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The impact of sublethal effects of fungal infection on mosquito feeding biology.Equilibrium daily EIR as a function of the mean time to death from fungal infection () for three values of the daily probability of fungal infection (): A, C = 0.1 B, C = 0.5 C, C = 0.9. Lines represent varying sublethal effects of fungal infection on mosquito feeding biology, including no sublethal effects (solid lines), a 25% decrease in the daily probability of finding a blood meal () and a 25% increase in the duration of the non-host-seeking stage () in fungal pathogen-infected mosquitoes (dashed lines), a 50% decrease in  and a 50% increase in  (dotted lines), and a 75% decrease in  and a 75% increase in  (dot-dashed lines). Other parameters are given in Table 1.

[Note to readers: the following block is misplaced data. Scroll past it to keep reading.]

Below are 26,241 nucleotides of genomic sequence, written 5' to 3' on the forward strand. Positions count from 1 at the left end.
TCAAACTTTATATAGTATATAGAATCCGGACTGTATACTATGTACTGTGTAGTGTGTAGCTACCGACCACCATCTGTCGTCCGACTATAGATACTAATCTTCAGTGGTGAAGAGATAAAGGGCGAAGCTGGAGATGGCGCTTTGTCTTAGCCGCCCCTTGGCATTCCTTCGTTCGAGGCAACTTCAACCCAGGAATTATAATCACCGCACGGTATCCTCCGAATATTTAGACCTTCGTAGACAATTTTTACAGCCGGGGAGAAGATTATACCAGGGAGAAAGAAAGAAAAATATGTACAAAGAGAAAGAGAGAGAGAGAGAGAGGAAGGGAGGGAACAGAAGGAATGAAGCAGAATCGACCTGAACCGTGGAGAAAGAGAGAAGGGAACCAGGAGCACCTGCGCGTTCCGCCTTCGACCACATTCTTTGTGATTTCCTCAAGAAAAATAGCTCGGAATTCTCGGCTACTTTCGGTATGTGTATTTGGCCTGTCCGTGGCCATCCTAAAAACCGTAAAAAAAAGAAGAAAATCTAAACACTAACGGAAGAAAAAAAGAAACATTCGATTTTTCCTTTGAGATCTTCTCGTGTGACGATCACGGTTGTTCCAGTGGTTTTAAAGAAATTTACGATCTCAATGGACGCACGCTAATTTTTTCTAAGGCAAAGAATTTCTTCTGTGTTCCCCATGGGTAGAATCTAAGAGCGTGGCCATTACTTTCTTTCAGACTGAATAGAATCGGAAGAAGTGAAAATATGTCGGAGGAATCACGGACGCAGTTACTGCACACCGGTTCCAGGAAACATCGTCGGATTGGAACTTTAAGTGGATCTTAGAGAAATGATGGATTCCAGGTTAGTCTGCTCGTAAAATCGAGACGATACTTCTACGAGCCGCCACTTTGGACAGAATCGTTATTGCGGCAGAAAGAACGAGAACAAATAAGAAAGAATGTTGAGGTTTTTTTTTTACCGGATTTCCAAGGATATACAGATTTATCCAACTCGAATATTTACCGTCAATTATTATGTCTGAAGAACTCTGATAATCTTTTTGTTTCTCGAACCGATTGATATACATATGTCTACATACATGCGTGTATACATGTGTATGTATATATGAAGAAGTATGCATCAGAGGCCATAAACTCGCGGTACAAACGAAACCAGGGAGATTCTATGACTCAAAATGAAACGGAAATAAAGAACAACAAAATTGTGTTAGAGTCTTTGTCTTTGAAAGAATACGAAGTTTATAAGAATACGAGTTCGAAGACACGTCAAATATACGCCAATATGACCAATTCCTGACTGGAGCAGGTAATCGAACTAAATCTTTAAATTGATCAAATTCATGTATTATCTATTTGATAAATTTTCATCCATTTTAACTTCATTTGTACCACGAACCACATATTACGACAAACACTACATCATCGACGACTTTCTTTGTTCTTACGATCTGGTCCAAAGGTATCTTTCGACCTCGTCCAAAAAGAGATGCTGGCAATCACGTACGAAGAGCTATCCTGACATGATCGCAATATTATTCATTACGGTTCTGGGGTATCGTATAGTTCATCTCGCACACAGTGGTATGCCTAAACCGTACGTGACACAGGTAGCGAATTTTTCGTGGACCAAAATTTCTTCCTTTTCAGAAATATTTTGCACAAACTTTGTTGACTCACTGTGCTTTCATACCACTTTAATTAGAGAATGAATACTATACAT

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pcbi-1000525-g004: The impact of sublethal effects of fungal infection on mosquito feeding biology.Equilibrium daily EIR as a function of the mean time to death from fungal infection () for three values of the daily probability of fungal infection (): A, C = 0.1 B, C = 0.5 C, C = 0.9. Lines represent varying sublethal effects of fungal infection on mosquito feeding biology, including no sublethal effects (solid lines), a 25% decrease in the daily probability of finding a blood meal () and a 25% increase in the duration of the non-host-seeking stage () in fungal pathogen-infected mosquitoes (dashed lines), a 50% decrease in and a 50% increase in (dotted lines), and a 75% decrease in and a 75% increase in (dot-dashed lines). Other parameters are given in Table 1.